Porsche confirms it will replace the engines in all 785 delivered 911 GT3 models; fire issues traced to loose bolts

Engines in all 785 delivered units of the new Porsche 911 GT3 will be replaced as part of a solution to potential fire issues.

A Porsche spokesman confirmed to Autocar that the problem, which has caused two engine bay fires so far, has been traced to a loose bolt in a piston connecting rod.

"Obviously customer safety is our priority," said the spokesman "We've investigated the two situations and identified that there is a potential for a fixing to become loose and therefore we're rolling out an engine with a modified component. It's much more straightforward to replace an engine than to strip down existing units."

The spokesman said the replacement programme would "undoubtedly" have a large cost attached for Porsche, but added "we don't put a price on our customer safety or vehicle integrity".

In both the reported cases, engine damage in the GT3 resulted in a fire thought to be caused by oil spilling onto hot components. Neither of the fires, which occurred in Italy and Switzerland, lead to any injuries.

GT3 customers have already been told to stop driving their cars. Porsche has confirmed it has written to owners to explain the problem, and is still deciding how best to roll out the engine replacement programme. The manufacturer wouldn't put a time scale on when it expects all GT3 models to be back on the road.

Around 100 units of the GT3 have been delivered to customers in the UK.

Our Verdict

Porsche 911 GT3

Latest 911 GT3 is big and brutal; despite this Porsche has made it faster, more responsive and more user-friendly than ever

Find an Autocar car review

Driven this week

Join the debate


18 March 2014
I suspect a certain Mr Richard Hammond will be pleased with the result but also dreading the ribbing that Clarkson and May will be giving him on TG!

18 March 2014
That will put a few quid on my next 911. But hey-ho, it's a discretionary purchase and you can't fault the response from Porsche!

18 March 2014
I can't see them being scrapped. Maybe the "new" engines fitted will be rebuilt units from other customers' cars?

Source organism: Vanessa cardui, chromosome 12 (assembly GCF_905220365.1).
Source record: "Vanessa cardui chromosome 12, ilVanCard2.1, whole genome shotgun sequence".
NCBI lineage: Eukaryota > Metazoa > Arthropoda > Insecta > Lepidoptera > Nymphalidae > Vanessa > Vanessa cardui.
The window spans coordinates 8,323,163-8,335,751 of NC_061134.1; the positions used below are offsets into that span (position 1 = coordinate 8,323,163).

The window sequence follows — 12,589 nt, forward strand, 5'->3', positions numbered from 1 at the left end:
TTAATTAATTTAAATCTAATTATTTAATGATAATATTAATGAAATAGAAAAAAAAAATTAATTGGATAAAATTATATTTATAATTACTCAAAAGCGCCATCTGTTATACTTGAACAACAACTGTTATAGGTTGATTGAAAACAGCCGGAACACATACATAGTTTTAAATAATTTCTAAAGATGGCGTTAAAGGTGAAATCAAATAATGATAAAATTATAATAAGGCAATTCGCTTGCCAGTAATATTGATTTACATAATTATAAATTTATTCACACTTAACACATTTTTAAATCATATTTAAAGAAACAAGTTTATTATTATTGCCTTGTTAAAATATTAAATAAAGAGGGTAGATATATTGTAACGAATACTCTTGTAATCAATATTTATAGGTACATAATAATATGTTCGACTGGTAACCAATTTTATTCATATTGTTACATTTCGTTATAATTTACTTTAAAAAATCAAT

18 March 2014
What's the ballpark replacement figure on a GT3 engine, £20k? If so, that's just shy of £16m on engines alone. It's a good response from Porsche, they could have easily dismissed the failures as owner exuberance and track-day twattery.


18 March 2014
well I have never seen a 'screw' in a connecting rod before.....
but no matter, good response from Porsche to an embarrassing situation. Good PR potential from this.
I would still be pxxxxd off if it was my GT3 though...did they supply owners with alternative transport after telling them to stop driving their cars?

18 March 2014
785 engines replacements must be 2 days manpower each = 1570 man days labour. Some customers are going to be waiting a loooong time.

Does the customer have the right to reject?
If I'd splashed £120K on a car, I'm not sure I'd want one on it's second engine......

18 March 2014
Second engine,some car have done less than 1,000mls, so what?!, not as if you buying a Ford or a Vauxhall or a VW,most owners know these casrs won't lose money because of brand.


18 March 2014
Peter Cavellini wrote:

most owners know these casrs won't lose money because of brand.

Most are probably financed on a PCP deal so the current owners wont be worried about the residual knock on (if any) this will have.

18 March 2014
Terrible German quality...

18 March 2014
For a fault that should never have occurred in the first place, if this was a Ford or a Vauxhall or some other main stream manufacturer it would have headline news, and not kept as low key as it has been. Take Toyota recalls as a prime example.


Add your comment

Log in or register to post comments

Find an Autocar car review

Driven this week